|U.S. Environmental Protection Agency (EPA)|
|Ariel Rios Building|
|1200 Pennsylvania Avenue NW|
|Washington, DC 20460|
The EPA's mission is to protect human health and safeguard the natural environment—air, water, and land—upon which life depends. It provides educational tools about environmental issues affecting health including pesticides, radon, water quality, mold, asbestos, and hazardous waste. The EPA website also provides contact information for hotlines and clearinghouses, and it contains a special section (www.epa.gov/epawaste/education/teens) with resources and games for teenagers.
- Ettinger DS (2008). Lung cancer and other pulmonary neoplasms. In L Goldman, D Ausiello, eds., Cecil Medicine, 23rd ed., pp. 1456–1465. Philadelphia: Saunders Elsevier.
- U.S. Environmental Protection Agency (2011). Smoke-free homes. Available online: http://www.epa.gov/smokefree/index.html.
- U.S. Environmental Protection Agency (2010). Health effects of exposure to secondhand smoke. Available online: http://www.epa.gov/smokefree/healtheffects.html.
- Iossifova YY, et al. (2009). Mold exposure during infancy as a predictor of potential asthma development. Annals of Allergy, Asthma, and Immunology, 102(2): 131–137.
- Agency for Toxic Substances and Disease Registry (2011). Toxic substances portal—Trichloroethylene (TCE): Public Health Statement for Trichloroethylene. Available online: http://www.atsdr.cdc.gov/phs/phs.asp?id=171&tid=30.
- U.S. Environmental Protection Agency (2012). A Citizen's Guide to Radon: The Guide to Protecting Yourself and Your Family From Radon. Available online:http://www.epa.gov/radon/pubs/citguide.html.
- Arcury TA, Quandt SA (2003). Pesticides at work and at home: Exposure of migrant farmworkers. Lancet, 362(9400): 2021.
- Baldi I, et al. (2011). Neurobehavioral effects of long-term exposure to pesticides: Results from the 4-year follow-up of the PHYTONER Study. Occupational and Environmental Medicine, 68(2): 108–115.
- Fritschi L, et al. (2005). Occupational exposure to pesticides and risk of non-Hodgkin’s lymphoma. American Journal of Epidemiology, 162(9): 849–857.
- U.S. Food and Drug Administration (2004). What you need to know about mercury in fish and shellfish: 2004 EPA and FDA advice for women who might become pregnant, women who are pregnant, nursing mothers, young children. Available online: http://water.epa.gov/scitech/swguidance/fishshellfish/outreach/advice_index.cfm.
- Melzer D, et al. (2010). Association of urinary bisphenol A concentration with heart disease: Evidence from NHANES 2003/06. Public Library of Science ONE, 5(1): e8673. Also available online: http://www.ncbi.nlm.nih.gov/pmc/articles/PMC2800195/?tool=pubmed.
- National Toxicology Program, Center for the Evaluation of Risks to Human Reproduction (2008). NPT-CERHR Monograph on the Potential Human Reproductive and Developmental Effects of Bisphenol A (NIH Publication No. 08-5994). Available online: http://cerhr.niehs.nih.gov/evals/bisphenol/bisphenol.pdf.
- Braun JM, et al. (2011). Impact of early-life bisphenol A exposure on behavior and executive function in children. Pediatrics, 128(5): 873–882.
- Chen A, et al. (2011). Developmental neurotoxicants in e-waste: An emerging health concern. Environmental Health Perspectives, 119(4): 431–438.
- National Toxicology Program, Center for the Evaluation of Risks to Human Reproduction (2006). NPT-CERHR Monograph on the Potential Human Reproductive and Developmental Effects of Di(2-Ethylhexyl) Phthalate (DEHP) (NIH Publication No. 06-4476). Available online: http://ntp.niehs.nih.gov/ntp/ohat/phthalates/dehp/DEHP-Monograph.pdf.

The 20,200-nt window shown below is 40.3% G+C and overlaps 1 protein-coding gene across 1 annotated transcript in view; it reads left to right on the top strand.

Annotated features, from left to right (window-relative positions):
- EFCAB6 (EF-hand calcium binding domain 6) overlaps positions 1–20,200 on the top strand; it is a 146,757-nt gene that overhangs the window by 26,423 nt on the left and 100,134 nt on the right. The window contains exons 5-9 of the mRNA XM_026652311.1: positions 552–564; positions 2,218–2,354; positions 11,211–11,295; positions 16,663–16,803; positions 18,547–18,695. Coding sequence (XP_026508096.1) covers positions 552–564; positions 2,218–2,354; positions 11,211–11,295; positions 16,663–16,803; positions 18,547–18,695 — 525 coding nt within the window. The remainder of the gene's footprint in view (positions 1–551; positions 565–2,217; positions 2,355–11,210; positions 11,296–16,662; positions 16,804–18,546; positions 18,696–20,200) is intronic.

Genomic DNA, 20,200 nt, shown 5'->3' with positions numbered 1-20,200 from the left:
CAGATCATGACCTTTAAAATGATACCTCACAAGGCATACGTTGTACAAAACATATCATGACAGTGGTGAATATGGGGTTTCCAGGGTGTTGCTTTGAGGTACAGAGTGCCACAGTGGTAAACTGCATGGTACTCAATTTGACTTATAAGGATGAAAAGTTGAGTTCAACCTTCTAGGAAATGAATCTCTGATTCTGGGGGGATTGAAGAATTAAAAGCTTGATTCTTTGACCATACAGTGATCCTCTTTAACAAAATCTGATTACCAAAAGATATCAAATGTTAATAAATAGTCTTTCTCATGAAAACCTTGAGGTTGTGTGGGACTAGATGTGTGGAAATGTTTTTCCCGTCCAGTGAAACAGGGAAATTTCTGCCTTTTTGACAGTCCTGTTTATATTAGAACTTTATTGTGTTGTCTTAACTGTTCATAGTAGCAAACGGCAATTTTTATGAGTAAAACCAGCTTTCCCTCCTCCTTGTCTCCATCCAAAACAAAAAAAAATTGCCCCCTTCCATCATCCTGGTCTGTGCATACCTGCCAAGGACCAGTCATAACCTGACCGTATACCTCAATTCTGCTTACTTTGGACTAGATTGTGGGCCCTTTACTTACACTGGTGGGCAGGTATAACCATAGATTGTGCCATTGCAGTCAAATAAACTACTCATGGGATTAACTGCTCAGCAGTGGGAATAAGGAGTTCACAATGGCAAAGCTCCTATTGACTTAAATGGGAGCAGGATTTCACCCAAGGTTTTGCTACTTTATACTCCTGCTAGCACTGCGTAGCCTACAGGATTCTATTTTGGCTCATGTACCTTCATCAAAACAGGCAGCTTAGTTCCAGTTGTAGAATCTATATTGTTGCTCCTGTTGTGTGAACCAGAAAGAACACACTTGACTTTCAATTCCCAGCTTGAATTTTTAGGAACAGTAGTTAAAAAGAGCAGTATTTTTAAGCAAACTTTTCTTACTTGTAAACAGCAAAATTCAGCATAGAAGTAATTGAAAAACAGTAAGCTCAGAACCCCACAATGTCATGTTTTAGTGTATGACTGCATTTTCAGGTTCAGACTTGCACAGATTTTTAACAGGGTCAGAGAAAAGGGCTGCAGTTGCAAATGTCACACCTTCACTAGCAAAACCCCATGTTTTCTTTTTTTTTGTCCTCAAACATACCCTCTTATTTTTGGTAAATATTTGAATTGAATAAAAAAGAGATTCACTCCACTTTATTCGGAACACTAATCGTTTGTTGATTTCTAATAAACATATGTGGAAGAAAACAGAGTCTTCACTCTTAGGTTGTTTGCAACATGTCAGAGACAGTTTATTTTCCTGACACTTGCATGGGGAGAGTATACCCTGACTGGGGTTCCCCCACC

- Sathyanarayana S, et al. (2008). Baby care products: Possible sources of infant phthalate exposure. Pediatrics, 121(2): e260–e268.
Other Works Consulted
- Crinnion WJ (2006). Environmental medicine. In JE Pizzorno Jr, MT Murray, eds., Textbook of Natural Medicine, 3rd ed., pp. 339–353. Edinburgh: Churchill Livingstone.
- Hu H (2012). Heavy metal poisoning. In DL Longo et al., eds., Harrison's Principles of Internal Medicine, 18th ed., CD chapter e49. New York: McGraw-Hill Medical.
- Ruder AM (2006). Potential health effects of occupational chlorinated solvent exposure. Annals of the New York Academy of Sciences, 1076: 207–227.
- Swan SH, et al. (2005). Decrease in anogenital distance among male infants with prenatal phthalate exposure. Environmental Health Perspectives, 113(8): 1056–1061.
- Veraldi A, et al. (2006). Immunotoxic effects of chemicals: A matrix for occupational and environmental epidemiological studies. American Journal of Industrial Medicine, 49(12): 1046–1055.
- Balmes JR, Speizer FE (2012). Occupational and environmental lung disease. In DL Longo et al., eds., Harrison's Principles of Internal Medicine, 18th ed., vol. 2, pp. 2121–2129. New York: McGraw-Hill Medical.
- Centers for Disease Control and Prevention (2009). Fourth National Report on Human Exposure to Environmental Chemicals 2009: Executive Summary. Available online: http://www.cdc.gov/exposurereport.
- U.S. Centers for Disease Control and Prevention (CDC) (2013). Fourth National Report on Human Exposure to Environmental Chemicals, Updated Tables, March 2013. Available online: http://www.cdc.gov/exposurereport.
- U.S. Department of Health and Human Services Office on Smoking and Health (2006). The health consequences of involuntary exposure to tobacco smoke: A report of the Surgeon General. Available online: http://www.surgeongeneral.gov/library/secondhandsmoke.
- Yu D (2008). Taking an Exposure History (ATSDR Course WB 1109). Atlanta: U.S. Department of Health and Human Services, Agency for Toxic Substances and Disease Registry. Available online: http://www.atsdr.cdc.gov/csem/csem.asp?csem=17&po=0.
|Primary Medical Reviewer||Sarah Marshall, MD - Family Medicine|
|Specialist Medical Reviewer||Peter Rabinowitz, MD, MPH - Occupational and Environmental Medicine|
|Last Revised||August 7, 2012|
Last Revised: August 7, 2012